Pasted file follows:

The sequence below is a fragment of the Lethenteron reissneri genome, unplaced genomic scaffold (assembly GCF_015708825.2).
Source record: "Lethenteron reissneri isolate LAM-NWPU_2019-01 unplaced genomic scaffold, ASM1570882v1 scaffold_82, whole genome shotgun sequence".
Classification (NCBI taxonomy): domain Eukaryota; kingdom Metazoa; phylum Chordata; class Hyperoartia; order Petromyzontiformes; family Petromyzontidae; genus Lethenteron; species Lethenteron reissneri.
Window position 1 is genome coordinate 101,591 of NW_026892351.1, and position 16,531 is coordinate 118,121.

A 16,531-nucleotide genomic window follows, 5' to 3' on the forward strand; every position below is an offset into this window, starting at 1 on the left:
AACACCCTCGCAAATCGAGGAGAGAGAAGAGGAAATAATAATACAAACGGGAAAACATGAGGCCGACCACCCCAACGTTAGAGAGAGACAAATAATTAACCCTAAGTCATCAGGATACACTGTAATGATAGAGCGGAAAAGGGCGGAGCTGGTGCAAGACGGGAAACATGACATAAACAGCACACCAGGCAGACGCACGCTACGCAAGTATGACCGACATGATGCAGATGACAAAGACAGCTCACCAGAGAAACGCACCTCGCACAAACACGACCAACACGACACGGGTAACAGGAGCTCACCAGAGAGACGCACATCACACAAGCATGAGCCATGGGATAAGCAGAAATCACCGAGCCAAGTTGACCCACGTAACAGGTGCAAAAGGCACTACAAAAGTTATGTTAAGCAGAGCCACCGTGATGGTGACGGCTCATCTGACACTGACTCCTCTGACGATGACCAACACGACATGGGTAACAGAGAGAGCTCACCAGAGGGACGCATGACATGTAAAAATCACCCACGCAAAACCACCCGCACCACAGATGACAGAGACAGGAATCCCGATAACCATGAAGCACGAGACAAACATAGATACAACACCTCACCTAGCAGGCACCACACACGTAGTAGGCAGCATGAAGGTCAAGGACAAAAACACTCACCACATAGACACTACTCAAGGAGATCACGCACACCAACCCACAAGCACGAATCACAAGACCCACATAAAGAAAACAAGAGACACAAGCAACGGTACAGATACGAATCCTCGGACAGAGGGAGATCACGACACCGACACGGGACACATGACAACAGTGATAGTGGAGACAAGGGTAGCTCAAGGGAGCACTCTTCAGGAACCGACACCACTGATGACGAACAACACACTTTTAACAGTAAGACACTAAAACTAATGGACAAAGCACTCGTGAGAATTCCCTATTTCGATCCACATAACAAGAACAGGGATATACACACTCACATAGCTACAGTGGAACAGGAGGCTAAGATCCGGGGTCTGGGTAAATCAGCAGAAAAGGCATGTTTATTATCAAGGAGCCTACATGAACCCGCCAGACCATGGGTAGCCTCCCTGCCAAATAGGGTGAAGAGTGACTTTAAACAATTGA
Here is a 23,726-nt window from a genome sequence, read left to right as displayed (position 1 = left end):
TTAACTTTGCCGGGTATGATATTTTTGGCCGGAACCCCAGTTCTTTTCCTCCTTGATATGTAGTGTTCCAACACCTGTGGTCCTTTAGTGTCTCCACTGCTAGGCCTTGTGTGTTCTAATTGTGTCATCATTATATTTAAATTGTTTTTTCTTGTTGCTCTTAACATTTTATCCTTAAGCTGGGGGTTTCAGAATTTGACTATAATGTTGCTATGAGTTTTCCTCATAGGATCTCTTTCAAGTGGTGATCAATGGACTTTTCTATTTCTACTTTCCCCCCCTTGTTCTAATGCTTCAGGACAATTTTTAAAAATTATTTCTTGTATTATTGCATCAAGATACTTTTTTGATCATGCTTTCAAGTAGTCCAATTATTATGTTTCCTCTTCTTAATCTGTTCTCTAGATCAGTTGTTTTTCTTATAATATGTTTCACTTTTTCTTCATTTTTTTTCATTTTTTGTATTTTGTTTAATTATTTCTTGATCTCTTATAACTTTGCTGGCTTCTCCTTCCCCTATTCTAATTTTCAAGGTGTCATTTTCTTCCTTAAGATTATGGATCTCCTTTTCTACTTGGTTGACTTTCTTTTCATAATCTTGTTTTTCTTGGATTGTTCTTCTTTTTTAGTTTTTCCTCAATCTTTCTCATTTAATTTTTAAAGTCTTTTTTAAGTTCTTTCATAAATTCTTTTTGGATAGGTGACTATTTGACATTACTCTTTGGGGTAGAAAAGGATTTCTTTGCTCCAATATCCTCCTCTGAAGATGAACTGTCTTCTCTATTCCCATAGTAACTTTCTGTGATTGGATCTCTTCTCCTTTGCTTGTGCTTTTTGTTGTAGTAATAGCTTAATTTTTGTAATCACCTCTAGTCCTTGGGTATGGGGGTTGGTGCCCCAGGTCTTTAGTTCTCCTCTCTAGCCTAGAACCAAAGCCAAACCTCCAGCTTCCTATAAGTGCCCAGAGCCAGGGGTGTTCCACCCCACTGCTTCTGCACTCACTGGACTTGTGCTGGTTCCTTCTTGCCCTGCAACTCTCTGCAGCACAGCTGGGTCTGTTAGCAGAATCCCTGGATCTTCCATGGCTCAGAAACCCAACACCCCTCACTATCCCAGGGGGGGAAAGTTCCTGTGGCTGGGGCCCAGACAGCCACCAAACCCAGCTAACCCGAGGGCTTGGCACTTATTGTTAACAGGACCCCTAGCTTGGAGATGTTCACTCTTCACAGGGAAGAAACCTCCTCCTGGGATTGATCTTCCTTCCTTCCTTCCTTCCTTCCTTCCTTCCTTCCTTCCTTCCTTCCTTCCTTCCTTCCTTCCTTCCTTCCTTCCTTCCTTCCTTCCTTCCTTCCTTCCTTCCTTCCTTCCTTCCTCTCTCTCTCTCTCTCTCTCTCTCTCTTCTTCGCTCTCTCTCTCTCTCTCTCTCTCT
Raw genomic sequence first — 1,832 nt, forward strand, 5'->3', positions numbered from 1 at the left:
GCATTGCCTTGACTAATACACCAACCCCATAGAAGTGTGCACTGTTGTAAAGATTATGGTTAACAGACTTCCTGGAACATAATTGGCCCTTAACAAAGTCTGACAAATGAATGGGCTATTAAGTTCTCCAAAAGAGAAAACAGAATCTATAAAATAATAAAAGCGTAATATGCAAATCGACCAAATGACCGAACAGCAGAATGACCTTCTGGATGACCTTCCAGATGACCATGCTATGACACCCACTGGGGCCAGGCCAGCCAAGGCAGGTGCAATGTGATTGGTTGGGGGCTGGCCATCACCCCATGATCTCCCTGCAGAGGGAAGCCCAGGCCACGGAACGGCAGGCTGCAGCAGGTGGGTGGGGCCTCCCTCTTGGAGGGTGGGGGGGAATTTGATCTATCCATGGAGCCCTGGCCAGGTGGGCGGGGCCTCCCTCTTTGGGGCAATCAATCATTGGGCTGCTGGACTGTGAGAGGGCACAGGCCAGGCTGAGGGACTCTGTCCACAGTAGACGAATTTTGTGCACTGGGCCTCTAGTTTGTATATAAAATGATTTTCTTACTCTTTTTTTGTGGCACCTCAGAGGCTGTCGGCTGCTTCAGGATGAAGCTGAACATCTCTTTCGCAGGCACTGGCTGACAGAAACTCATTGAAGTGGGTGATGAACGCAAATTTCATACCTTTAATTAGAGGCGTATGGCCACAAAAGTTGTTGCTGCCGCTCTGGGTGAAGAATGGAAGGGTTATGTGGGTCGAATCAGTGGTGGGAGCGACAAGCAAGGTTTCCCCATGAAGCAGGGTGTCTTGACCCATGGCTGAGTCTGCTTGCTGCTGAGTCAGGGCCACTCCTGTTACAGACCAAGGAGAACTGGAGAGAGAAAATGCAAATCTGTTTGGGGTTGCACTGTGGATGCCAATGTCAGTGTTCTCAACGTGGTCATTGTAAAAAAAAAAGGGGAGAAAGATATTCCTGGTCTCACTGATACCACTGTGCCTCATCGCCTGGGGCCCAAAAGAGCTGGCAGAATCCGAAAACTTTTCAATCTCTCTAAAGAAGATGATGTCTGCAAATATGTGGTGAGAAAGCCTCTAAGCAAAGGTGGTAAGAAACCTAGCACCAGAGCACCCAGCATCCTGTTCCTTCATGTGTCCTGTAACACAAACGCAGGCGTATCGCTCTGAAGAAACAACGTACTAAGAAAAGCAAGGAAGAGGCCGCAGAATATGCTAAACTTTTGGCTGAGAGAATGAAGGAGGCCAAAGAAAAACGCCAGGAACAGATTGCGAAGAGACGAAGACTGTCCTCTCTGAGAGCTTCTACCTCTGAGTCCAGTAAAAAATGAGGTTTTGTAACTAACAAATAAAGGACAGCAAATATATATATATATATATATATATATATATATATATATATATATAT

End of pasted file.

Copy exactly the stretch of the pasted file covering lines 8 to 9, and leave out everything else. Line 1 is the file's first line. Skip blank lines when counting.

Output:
TTAACTTTGCCGGGTATGATATTTTTGGCCGGAACCCCAGTTCTTTTCCTCCTTGATATGTAGTGTTCCAACACCTGTGGTCCTTTAGTGTCTCCACTGCTAGGCCTTGTGTGTTCTAATTGTGTCATCATTATATTTAAATTGTTTTTTCTTGTTGCTCTTAACATTTTATCCTTAAGCTGGGGGTTTCAGAATTTGACTATAATGTTGCTATGAGTTTTCCTCATAGGATCTCTTTCAAGTGGTGATCAATGGACTTTTCTATTTCTACTTTCCCCCCCTTGTTCTAATGCTTCAGGACAATTTTTAAAAATTATTTCTTGTATTATTGCATCAAGATACTTTTTTGATCATGCTTTCAAGTAGTCCAATTATTATGTTTCCTCTTCTTAATCTGTTCTCTAGATCAGTTGTTTTTCTTATAATATGTTTCACTTTTTCTTCATTTTTTTTCATTTTTTGTATTTTGTTTAATTATTTCTTGATCTCTTATAACTTTGCTGGCTTCTCCTTCCCCTATTCTAATTTTCAAGGTGTCATTTTCTTCCTTAAGATTATGGATCTCCTTTTCTACTTGGTTGACTTTCTTTTCATAATCTTGTTTTTCTTGGATTGTTCTTCTTTTTTAGTTTTTCCTCAATCTTTCTCATTTAATTTTTAAAGTCTTTTTTAAGTTCTTTCATAAATTCTTTTTGGATAGGTGACTATTTGACATTACTCTTTGGGGTAGAAAAGGATTTCTTTGCTCCAATATCCTCCTCTGAAGATGAACTGTCTTCTCTATTCCCATAGTAACTTTCTGTGATTGGATCTCTTCTCCTTTGCTTGTGCTTTTTGTTGTAGTAATAGCTTAATTTTTGTAATCACCTCTAGTCCTTGGGTATGGGGGTTGGTGCCCCAGGTCTTTAGTTCTCCTCTCTAGCCTAGAACCAAAGCCAAACCTCCAGCTTCCTATAAGTGCCCAGAGCCAGGGGTGTTCCACCCCACTGCTTCTGCACTCACTGGACTTGTGCTGGTTCCTTCTTGCCCTGCAACTCTCTGCAGCACAGCTGGGTCTGTTAGCAGAATCCCTGGATCTTCCATGGCTCAGAAACCCAACACCCCTCACTATCCCAGGGGGGGAAAGTTCCTGTGGCTGGGGCCCAGACAGCCACCAAACCCAGCTAACCCGAGGGCTTGGCACTTATTGTTAACAGGACCCCTAGCTTGGAGATGTTCACTCTTCACAGGGAAGAAACCTCCTCCTGGGATTGATCTTCCTTCCTTCCTTCCTTCCTTCCTTCCTTCCTTCCTTCCTTCCTTCCTTCCTTCCTTCCTTCCTTCCTTCCTTCCTTCCTTCCTTCCTTCCTTCCTTCCTTCCTTCCTTCCTTCCTCTCTCTCTCTCTCTCTCTCTCTCTCTTCTTCGCTCTCTCTCTCTCTCTCTCTCTCT
Raw genomic sequence first — 1,832 nt, forward strand, 5'->3', positions numbered from 1 at the left: